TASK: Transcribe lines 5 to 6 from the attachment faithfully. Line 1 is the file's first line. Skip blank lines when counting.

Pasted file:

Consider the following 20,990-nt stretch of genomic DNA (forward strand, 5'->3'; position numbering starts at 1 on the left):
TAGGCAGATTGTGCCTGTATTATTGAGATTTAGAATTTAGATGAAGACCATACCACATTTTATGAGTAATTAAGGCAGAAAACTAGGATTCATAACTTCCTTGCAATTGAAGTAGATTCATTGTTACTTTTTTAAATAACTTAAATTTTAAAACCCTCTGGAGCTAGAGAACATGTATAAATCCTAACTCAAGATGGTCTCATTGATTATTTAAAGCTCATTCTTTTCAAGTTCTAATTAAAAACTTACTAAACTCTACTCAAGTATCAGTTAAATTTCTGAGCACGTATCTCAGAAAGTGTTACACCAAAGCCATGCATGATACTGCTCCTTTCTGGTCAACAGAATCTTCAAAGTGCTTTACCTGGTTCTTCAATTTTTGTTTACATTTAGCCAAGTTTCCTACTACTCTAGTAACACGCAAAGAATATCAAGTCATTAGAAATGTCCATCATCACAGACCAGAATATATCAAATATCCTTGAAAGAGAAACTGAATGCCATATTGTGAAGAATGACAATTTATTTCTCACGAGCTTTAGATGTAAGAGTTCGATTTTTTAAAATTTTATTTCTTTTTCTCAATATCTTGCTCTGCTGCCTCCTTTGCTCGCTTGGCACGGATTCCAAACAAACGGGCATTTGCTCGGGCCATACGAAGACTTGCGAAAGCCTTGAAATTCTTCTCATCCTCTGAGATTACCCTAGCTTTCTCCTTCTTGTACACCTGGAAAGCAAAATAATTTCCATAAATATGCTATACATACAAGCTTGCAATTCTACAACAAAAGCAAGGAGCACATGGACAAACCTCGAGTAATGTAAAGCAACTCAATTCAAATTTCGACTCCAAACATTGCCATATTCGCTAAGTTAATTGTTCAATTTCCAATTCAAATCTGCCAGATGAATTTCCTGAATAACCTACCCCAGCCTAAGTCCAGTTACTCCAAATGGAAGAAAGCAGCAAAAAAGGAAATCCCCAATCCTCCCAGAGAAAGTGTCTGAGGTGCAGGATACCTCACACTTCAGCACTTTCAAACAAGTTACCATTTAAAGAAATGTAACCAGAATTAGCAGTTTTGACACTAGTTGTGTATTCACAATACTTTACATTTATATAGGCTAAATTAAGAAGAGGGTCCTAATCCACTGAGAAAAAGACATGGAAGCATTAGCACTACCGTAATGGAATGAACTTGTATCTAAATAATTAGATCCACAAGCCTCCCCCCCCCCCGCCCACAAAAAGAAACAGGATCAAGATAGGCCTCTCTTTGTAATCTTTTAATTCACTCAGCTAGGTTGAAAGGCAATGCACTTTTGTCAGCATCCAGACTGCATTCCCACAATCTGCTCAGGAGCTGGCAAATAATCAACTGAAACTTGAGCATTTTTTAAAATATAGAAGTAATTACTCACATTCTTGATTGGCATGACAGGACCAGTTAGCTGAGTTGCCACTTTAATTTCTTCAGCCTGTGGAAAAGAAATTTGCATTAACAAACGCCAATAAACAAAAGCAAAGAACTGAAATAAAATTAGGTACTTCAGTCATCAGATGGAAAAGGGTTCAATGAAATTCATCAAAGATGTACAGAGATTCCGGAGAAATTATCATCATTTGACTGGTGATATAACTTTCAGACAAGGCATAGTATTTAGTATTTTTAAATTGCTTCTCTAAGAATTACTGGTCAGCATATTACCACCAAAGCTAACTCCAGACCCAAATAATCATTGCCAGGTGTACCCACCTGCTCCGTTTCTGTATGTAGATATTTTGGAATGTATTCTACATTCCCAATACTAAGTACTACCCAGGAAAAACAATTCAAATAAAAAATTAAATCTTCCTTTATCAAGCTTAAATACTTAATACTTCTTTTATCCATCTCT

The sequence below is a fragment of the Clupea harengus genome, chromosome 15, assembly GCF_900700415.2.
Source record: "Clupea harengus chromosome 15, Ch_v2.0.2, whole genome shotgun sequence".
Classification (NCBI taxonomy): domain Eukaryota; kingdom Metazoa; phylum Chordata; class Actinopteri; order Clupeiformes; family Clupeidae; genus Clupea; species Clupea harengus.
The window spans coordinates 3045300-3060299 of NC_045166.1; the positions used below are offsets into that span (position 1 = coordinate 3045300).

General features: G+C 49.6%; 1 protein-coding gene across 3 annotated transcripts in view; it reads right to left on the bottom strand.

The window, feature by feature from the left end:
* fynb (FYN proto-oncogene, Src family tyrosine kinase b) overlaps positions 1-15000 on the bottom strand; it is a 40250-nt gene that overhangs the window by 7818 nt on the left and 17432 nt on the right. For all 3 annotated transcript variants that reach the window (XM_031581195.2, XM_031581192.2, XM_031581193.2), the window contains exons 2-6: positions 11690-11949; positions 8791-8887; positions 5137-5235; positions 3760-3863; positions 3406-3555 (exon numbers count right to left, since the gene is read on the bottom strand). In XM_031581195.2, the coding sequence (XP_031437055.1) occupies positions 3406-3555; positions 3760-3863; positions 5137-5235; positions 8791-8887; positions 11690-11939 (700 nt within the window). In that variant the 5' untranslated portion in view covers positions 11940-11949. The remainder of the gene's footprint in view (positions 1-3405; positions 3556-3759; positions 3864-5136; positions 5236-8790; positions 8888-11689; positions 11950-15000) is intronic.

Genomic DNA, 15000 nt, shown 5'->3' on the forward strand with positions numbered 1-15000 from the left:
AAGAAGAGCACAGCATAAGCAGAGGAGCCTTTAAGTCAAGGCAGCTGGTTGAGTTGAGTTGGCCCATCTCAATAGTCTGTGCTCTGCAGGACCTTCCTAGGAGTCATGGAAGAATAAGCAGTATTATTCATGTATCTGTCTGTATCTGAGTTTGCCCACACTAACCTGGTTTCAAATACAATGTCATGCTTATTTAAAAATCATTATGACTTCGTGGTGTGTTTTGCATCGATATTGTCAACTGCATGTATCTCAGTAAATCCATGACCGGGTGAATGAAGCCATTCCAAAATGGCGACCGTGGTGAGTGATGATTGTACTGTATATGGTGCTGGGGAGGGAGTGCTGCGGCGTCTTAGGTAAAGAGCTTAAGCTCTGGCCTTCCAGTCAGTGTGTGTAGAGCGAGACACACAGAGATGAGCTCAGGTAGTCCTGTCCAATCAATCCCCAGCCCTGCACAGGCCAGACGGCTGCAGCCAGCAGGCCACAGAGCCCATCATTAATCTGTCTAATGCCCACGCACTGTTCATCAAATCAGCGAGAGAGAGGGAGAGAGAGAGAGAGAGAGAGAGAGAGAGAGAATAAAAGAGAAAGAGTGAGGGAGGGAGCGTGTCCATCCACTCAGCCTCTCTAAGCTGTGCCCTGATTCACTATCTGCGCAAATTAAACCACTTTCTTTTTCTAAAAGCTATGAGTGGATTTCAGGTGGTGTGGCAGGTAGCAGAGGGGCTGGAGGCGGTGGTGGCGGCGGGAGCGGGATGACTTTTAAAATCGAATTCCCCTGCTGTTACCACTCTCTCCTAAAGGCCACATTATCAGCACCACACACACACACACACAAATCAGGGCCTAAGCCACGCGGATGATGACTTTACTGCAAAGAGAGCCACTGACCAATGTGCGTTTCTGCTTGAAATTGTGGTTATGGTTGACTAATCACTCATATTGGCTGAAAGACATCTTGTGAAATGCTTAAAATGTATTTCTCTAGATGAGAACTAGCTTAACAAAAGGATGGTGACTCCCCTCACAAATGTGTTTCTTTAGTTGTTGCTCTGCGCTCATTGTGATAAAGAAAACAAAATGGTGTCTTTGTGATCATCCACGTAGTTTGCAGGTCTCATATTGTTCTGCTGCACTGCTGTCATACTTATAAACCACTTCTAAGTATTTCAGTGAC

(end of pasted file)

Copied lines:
Classification (NCBI taxonomy): domain Eukaryota; kingdom Metazoa; phylum Chordata; class Actinopteri; order Clupeiformes; family Clupeidae; genus Clupea; species Clupea harengus.
The window spans coordinates 3045300-3060299 of NC_045166.1; the positions used below are offsets into that span (position 1 = coordinate 3045300).